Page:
The ROW continues northward, hugging the west bank of the Little
Patuxent River. Adjacent to the disused ROW and about midway between
the Gabbro Bridge and Vollmerhausen Road stand these puzzling ruins that
still tower about 10 feet high. Not seen in this picture is a parallel
wall of equivalent height made of stone rather than concrete.
The proximity to the ROW implies it was involved in railroad
operations. A coaling tower? This is a remote location for
Could this structure have been involved in water control for
Savage Mill's dam system? This idea doesn't fit well either because
the mill is about 1.5 miles downstream.
The nearby name of Gabbro (iron-rich rock) could indicate this
site had been used for iron making.
Yet another possibility is one suggested by Herb Harwood, noted
B&O historian, who wrote:
"Steve - I can think of one other possibility for the Patuxent
branch mystery, but it's a real long shot. Some time
in the early 1900s the B&O planned a cutoff route
around Baltimore, leaving the OML at Gorsuch and
running generally NE roughly along the route of Old
Court and Joppa Roads, to eventually meet the Phila.
line at Van Bibber, MD (west of Edgewood). The idea
was to bypass the congestion around the Baltimore
terminal (especially the Howard St. tunnel) and reduce
mileage for OML freight traffic going to/from points
north of Baltimore. There also may have been vague
plans to join this with the Washington branch. From
what I've been told, some grading work was started at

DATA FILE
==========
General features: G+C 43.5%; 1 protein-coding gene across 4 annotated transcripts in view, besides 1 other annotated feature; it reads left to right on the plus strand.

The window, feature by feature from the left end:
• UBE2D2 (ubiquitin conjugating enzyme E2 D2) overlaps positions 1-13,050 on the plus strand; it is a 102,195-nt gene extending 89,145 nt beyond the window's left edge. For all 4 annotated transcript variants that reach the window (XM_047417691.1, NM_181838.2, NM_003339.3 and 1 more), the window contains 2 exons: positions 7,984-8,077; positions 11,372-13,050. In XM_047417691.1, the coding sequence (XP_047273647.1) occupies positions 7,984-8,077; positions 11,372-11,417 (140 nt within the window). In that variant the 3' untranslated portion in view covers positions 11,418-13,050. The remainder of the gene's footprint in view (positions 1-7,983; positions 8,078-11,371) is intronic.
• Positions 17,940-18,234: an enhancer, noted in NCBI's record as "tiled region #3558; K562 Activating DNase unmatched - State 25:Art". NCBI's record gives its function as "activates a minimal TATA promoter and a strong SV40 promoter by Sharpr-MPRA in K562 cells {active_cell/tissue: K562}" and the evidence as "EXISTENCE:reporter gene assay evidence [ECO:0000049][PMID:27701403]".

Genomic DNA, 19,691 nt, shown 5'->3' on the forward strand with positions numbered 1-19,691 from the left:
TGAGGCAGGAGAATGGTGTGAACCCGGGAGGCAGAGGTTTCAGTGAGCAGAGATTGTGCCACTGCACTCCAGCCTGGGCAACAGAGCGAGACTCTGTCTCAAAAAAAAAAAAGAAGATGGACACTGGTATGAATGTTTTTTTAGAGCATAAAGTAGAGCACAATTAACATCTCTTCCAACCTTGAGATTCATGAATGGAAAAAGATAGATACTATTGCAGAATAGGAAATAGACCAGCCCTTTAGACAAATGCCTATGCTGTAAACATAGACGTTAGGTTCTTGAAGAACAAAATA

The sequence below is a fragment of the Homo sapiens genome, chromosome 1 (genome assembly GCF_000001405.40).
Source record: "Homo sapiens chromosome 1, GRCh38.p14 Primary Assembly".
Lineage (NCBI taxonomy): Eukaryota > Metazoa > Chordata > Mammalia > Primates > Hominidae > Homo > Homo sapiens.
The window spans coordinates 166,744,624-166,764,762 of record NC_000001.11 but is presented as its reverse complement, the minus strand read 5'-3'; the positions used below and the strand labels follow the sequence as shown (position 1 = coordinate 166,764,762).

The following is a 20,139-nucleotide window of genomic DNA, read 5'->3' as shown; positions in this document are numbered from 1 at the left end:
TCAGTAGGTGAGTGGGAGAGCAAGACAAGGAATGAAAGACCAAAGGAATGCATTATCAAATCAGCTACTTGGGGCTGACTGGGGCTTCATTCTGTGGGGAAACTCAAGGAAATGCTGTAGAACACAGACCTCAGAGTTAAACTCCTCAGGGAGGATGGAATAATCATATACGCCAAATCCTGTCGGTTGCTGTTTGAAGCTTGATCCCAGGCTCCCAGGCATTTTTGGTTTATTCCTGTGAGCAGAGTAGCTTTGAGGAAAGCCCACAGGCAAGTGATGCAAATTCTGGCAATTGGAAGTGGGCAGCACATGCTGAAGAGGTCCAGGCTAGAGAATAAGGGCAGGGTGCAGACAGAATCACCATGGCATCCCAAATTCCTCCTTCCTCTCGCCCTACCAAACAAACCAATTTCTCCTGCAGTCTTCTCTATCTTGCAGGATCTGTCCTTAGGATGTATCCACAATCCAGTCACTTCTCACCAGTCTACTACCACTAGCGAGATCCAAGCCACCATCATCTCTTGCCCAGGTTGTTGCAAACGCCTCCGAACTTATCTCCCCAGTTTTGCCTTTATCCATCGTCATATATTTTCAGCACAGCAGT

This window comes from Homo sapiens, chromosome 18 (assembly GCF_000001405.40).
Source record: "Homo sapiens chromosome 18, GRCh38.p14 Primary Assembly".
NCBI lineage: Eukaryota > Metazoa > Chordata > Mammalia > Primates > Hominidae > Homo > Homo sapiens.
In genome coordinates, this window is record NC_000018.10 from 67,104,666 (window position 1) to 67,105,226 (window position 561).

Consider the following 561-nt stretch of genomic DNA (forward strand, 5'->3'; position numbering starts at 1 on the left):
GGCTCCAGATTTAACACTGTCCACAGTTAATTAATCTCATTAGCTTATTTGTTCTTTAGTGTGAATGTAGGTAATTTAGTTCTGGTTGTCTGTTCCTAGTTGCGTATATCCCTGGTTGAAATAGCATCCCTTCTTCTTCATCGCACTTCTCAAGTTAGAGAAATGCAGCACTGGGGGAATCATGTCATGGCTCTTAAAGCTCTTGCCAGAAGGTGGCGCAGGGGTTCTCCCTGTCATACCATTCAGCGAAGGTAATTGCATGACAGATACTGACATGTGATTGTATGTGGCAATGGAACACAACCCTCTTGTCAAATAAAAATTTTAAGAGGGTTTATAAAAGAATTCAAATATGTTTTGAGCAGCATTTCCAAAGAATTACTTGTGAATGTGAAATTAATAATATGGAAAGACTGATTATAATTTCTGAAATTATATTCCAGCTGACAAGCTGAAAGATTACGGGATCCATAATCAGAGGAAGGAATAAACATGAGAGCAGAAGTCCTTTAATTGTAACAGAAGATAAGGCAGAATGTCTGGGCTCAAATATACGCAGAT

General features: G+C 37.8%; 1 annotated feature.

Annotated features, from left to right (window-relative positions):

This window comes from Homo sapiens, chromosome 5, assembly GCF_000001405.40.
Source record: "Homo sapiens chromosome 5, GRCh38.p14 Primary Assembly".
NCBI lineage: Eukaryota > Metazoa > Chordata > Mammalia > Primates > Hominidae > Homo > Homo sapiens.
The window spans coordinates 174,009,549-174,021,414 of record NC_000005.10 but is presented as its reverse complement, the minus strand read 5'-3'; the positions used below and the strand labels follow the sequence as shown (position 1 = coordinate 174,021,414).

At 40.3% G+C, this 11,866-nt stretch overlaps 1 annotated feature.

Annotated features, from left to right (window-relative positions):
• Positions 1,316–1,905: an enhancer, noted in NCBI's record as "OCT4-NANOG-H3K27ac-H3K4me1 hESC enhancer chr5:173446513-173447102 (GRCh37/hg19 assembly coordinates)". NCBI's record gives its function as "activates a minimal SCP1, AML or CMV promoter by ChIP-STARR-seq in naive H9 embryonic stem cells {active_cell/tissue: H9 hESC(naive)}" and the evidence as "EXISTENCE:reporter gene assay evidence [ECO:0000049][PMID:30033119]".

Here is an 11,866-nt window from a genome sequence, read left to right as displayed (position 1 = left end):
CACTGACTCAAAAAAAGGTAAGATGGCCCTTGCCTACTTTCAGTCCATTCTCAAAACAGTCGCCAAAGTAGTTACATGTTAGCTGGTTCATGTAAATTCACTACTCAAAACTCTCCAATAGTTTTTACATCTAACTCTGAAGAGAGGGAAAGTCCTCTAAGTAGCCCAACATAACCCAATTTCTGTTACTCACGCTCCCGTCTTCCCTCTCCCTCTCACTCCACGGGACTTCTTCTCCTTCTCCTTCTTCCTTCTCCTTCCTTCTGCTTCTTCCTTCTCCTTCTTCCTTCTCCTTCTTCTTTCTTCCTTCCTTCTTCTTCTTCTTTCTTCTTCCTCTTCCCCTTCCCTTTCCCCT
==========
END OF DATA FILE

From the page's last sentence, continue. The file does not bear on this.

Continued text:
Gorsuch, but obviously not much was ever done with the
"And about the time of WWI the PRR had a plan to use
this route jointly with the B&O. The PRR line (going
from south to north) would leave its Washington line
near Landover, swing NW north of Laurel, and follow
the Little Patuxent north to meet the "new" B&O cutoff
line at Granite. Perhaps -- just perhaps -- these
structures were built as part of that plan."
Still more information comes courtesy Ken Skrivseth,
a volunteer at the Laurel Historical Society that
operates the Laurel Museum on Main Street:
"Back in the 1870's there was a cotton mill in Guilford MD, (probably a small
one), so I wonder if some of what you are seeing in your photos might be
from a mill dam or mill race from that time. We know about the Guilford
cotton mill because we have the diaries of the Laurel Cotton Mill
Superintendent from that period, and he (George H. Nye) would travel up to
"The Guilford" as he called it, from time to time, with mill supplies, or to
borrow supplies. I will dig through my notes and see what else I may have
on it. I think the mill operator at Guilford was named Heath, and there are
one or two Heath graves in Guilford at the Alberta Gary (see below) memorial
Methodist Church there along old Rt. 32. There is a map from 1878 (a
Hopkins Atlas) that shows the Guilford community - I'll try to find a copy,
as it will show whether or not there was a rail line back then and will
provide you with an idea of how big an operation they had there. From your
web pages I suppose that there was no rail line there yet, back in 1878.
"By the way, Alberta Gary was the daughter of James A Gary, president of
James A. Gary & Sons of Baltimore, which operated mills in Laurel, Alberton,
and Guilford, among possibly others."
Monica Fortner relays info on signage in the area:
"The maps of Savage Park call your mystery structure a stone
finishing operation. My impression is that granite taken from the
nearby quarry was cut to desirable dimensions at teh stone finishing
operation and then loaded onto trains. The Park has identified large
metal coils on the hill above the mystery structure. The coils
supposedly held wood planks forming a water holding tank. There is also
a pipe leading from the water holding tank down towards the mystery
structure. The information on the kiosk at the Wincopin entrance to
Savage Park says that the water was used to cool the saws at the stone
finishing operation below."